Suppose you identify with a large, unselective group – a nationality, religion, ethnicity, political party, etc. An historian comes along and shows that this group once committed a monstrous atrocity – say mass murder.  This leaves you with four options.

1. To keep your identity and share the blame: “We were terrible.”

2. To renounce your identity and avoid the blame: “They were terrible.”

3. To redefine the perpetrators’ identity and avoid the blame: “We weren’t involved.”

4. To keep your identity and deny the facts: “Never happened – and they had it coming.”

If you value your identity, the first two options are bitter.  The third option’s only slightly more palatable, because it makes group membership contingent on good behavior rather than a birthright.  No wonder, then, that humans around the world gravitate toward the fourth option. 

Intellectually, of course, denial’s unconvincing.  When outgroups evade ugly truths, we readily detect their dishonesty.  But when you deny, fellow group members will back you up.  If you’re sufficiently clannish – or if your group is very common – you’ll rarely be called to account for your childishness.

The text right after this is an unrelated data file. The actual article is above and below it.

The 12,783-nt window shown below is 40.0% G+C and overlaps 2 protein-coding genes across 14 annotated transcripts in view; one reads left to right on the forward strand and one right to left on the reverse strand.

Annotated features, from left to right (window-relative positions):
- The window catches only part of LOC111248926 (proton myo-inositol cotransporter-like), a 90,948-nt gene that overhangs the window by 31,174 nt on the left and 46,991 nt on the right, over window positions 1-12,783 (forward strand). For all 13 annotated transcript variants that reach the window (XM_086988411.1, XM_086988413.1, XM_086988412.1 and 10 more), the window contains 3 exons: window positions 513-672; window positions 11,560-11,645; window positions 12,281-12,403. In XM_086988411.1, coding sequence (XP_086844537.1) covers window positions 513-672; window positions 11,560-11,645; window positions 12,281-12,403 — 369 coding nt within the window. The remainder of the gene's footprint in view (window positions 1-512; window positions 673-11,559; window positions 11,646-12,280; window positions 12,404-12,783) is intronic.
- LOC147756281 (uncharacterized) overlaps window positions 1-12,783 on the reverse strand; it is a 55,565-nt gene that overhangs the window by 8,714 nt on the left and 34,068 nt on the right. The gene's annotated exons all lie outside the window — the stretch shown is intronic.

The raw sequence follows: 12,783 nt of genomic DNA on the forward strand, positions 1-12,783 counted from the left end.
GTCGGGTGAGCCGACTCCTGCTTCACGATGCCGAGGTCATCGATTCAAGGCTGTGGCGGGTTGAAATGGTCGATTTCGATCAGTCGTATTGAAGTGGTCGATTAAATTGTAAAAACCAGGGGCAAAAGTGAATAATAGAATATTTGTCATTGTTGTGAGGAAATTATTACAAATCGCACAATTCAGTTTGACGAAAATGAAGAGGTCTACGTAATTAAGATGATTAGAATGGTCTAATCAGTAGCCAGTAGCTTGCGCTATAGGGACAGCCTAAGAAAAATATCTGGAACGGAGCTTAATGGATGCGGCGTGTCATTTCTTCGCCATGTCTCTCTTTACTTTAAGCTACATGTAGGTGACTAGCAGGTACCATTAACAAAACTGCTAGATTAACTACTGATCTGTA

What alternative is there?  As I’ve argued before, you simply shouldn’t identify with large, unselective groups.  Truth matters more than any tribe.  And if you’ve followed this advice, you can interpret history honestly, without bruising your ego.  Americans, Catholics, Irish, or Democrats committed grave wrongs?  Then they were terrible.  It’s got nothing to do with me.